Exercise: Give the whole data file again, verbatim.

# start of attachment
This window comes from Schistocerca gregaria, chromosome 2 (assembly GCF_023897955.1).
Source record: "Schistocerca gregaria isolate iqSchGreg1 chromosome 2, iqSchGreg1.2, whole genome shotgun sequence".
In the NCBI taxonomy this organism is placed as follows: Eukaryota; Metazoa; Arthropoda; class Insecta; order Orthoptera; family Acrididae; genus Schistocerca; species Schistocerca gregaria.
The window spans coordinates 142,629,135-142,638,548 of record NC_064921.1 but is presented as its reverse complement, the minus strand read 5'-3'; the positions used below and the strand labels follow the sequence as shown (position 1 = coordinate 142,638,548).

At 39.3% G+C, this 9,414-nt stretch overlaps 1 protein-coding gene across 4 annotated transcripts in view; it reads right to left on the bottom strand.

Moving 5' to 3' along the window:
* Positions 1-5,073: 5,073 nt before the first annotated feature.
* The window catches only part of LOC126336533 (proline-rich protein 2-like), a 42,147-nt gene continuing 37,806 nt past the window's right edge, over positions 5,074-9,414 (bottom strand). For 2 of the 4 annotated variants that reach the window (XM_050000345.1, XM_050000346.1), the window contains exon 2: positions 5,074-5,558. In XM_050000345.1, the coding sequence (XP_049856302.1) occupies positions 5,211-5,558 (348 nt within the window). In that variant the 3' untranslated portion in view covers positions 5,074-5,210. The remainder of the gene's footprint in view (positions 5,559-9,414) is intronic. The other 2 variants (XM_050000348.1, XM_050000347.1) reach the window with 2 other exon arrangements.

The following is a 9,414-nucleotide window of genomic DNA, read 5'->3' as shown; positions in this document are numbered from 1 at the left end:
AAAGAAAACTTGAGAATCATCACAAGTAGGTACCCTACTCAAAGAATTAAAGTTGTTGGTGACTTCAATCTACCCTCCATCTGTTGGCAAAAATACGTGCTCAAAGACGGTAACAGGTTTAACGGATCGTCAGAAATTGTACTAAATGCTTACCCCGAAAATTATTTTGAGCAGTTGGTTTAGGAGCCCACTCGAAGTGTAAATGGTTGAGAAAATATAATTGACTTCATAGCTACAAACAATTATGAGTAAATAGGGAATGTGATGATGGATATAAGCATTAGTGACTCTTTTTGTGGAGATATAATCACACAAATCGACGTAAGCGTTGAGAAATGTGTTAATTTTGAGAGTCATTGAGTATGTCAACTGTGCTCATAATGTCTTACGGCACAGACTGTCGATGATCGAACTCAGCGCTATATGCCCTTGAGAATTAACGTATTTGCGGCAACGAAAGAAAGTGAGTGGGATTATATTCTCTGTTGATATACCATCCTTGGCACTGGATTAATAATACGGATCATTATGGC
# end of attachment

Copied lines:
This window comes from Schistocerca gregaria, chromosome 2 (assembly GCF_023897955.1).
Source record: "Schistocerca gregaria isolate iqSchGreg1 chromosome 2, iqSchGreg1.2, whole genome shotgun sequence".
In the NCBI taxonomy this organism is placed as follows: Eukaryota; Metazoa; Arthropoda; class Insecta; order Orthoptera; family Acrididae; genus Schistocerca; species Schistocerca gregaria.
The window spans coordinates 142,629,135-142,638,548 of record NC_064921.1 but is presented as its reverse complement, the minus strand read 5'-3'; the positions used below and the strand labels follow the sequence as shown (position 1 = coordinate 142,638,548).

At 39.3% G+C, this 9,414-nt stretch overlaps 1 protein-coding gene across 4 annotated transcripts in view; it reads right to left on the bottom strand.

Moving 5' to 3' along the window:
* Positions 1-5,073: 5,073 nt before the first annotated feature.
* The window catches only part of LOC126336533 (proline-rich protein 2-like), a 42,147-nt gene continuing 37,806 nt past the window's right edge, over positions 5,074-9,414 (bottom strand). For 2 of the 4 annotated variants that reach the window (XM_050000345.1, XM_050000346.1), the window contains exon 2: positions 5,074-5,558. In XM_050000345.1, the coding sequence (XP_049856302.1) occupies positions 5,211-5,558 (348 nt within the window). In that variant the 3' untranslated portion in view covers positions 5,074-5,210. The remainder of the gene's footprint in view (positions 5,559-9,414) is intronic. The other 2 variants (XM_050000348.1, XM_050000347.1) reach the window with 2 other exon arrangements.

The following is a 9,414-nucleotide window of genomic DNA, read 5'->3' as shown; positions in this document are numbered from 1 at the left end:
AAAGAAAACTTGAGAATCATCACAAGTAGGTACCCTACTCAAAGAATTAAAGTTGTTGGTGACTTCAATCTACCCTCCATCTGTTGGCAAAAATACGTGCTCAAAGACGGTAACAGGTTTAACGGATCGTCAGAAATTGTACTAAATGCTTACCCCGAAAATTATTTTGAGCAGTTGGTTTAGGAGCCCACTCGAAGTGTAAATGGTTGAGAAAATATAATTGACTTCATAGCTACAAACAATTATGAGTAAATAGGGAATGTGATGATGGATATAAGCATTAGTGACTCTTTTTGTGGAGATATAATCACACAAATCGACGTAAGCGTTGAGAAATGTGTTAATTTTGAGAGTCATTGAGTATGTCAACTGTGCTCATAATGTCTTACGGCACAGACTGTCGATGATCGAACTCAGCGCTATATGCCCTTGAGAATTAACGTATTTGCGGCAACGAAAGAAAGTGAGTGGGATTATATTCTCTGTTGATATACCATCCTTGGCACTGGATTAATAATACGGATCATTATGGC